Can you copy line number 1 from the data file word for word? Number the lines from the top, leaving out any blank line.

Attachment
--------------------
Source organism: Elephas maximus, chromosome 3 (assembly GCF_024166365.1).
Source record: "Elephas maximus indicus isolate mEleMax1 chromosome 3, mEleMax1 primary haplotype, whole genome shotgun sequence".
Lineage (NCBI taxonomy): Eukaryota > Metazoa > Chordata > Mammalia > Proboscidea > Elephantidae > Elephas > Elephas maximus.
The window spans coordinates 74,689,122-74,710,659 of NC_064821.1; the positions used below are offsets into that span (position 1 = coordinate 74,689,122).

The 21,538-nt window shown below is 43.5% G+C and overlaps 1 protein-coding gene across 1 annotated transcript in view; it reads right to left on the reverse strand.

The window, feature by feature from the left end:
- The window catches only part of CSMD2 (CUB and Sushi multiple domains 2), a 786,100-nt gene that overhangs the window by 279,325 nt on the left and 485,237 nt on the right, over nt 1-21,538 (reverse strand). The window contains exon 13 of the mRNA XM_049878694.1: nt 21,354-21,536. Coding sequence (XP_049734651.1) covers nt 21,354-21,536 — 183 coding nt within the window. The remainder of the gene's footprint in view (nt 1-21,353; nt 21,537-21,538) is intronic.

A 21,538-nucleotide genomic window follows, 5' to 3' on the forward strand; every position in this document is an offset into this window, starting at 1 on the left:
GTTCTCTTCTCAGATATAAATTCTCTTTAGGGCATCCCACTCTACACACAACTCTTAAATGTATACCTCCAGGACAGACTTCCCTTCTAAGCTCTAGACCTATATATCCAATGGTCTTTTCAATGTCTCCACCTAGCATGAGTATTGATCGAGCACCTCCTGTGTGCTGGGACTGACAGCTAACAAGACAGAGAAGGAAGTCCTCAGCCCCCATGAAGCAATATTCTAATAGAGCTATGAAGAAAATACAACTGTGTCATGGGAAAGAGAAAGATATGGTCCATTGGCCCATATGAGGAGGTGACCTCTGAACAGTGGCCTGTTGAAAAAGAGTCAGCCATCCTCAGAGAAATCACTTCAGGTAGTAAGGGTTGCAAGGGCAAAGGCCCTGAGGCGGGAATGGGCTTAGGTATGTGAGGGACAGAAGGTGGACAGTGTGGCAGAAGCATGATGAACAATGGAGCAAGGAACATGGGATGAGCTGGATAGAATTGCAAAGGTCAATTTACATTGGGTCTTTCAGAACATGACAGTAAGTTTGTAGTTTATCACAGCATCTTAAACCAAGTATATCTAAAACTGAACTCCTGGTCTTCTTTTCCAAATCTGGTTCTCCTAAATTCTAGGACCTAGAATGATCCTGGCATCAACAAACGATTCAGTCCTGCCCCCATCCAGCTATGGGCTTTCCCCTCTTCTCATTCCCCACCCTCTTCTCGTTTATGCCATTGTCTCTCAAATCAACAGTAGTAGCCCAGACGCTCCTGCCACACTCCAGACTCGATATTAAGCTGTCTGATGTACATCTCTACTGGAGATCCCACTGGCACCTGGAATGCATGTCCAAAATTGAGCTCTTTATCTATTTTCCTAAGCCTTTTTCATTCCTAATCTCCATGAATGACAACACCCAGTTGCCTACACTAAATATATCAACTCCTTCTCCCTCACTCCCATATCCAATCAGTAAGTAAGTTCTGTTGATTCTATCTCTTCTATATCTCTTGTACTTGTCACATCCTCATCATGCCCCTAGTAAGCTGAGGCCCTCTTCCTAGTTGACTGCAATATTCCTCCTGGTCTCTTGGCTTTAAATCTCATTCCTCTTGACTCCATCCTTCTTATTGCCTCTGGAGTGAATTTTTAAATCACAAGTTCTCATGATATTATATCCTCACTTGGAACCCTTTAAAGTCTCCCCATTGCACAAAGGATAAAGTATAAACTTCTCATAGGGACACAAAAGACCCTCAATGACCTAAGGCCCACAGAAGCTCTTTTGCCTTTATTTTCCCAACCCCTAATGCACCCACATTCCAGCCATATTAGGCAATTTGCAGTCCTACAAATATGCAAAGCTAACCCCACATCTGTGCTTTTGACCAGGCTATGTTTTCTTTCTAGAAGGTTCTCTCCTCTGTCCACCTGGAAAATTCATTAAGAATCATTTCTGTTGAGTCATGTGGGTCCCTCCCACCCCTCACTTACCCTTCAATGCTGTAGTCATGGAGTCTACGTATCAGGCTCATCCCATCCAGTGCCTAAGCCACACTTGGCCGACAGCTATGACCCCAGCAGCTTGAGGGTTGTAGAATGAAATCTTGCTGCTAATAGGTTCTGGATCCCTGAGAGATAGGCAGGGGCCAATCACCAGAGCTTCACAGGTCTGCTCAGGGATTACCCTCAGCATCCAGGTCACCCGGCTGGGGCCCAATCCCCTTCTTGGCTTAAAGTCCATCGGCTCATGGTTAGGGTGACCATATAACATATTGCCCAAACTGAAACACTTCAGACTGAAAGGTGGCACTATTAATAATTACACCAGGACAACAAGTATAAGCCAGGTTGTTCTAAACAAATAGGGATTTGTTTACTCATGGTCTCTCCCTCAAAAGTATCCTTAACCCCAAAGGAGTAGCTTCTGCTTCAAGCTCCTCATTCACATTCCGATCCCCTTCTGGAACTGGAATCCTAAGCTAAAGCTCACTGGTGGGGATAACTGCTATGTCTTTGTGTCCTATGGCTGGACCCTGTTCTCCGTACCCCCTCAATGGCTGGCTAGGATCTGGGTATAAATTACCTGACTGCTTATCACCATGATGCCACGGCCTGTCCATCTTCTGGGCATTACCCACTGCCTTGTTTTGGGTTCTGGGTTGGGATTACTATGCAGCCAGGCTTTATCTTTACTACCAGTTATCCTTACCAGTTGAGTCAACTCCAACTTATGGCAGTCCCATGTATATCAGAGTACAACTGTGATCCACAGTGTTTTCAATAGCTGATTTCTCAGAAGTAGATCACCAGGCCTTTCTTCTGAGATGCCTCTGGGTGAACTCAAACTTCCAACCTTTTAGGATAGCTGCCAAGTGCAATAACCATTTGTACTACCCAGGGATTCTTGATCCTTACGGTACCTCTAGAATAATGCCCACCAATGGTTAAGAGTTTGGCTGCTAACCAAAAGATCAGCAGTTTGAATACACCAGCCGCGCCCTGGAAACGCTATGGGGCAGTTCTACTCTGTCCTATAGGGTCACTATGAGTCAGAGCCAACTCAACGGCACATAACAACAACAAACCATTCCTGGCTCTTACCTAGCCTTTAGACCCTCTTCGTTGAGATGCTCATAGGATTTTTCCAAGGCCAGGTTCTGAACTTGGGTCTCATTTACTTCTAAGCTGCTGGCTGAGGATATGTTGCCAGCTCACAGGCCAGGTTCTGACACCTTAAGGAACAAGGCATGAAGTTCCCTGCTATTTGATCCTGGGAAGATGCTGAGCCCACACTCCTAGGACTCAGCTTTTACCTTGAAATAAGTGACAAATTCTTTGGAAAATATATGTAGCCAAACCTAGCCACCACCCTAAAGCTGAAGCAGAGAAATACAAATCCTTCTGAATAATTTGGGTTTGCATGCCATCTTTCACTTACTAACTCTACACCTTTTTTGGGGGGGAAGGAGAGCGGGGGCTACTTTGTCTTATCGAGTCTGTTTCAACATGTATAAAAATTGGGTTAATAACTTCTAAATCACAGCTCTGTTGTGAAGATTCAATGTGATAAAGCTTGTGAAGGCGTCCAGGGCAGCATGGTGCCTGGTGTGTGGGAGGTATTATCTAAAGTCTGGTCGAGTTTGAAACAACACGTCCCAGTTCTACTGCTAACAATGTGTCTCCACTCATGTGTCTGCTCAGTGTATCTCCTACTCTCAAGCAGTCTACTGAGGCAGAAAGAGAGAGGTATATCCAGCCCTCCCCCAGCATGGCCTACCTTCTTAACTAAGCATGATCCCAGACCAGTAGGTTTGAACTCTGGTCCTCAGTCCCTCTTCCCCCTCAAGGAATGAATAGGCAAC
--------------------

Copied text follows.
Source organism: Elephas maximus, chromosome 3 (assembly GCF_024166365.1).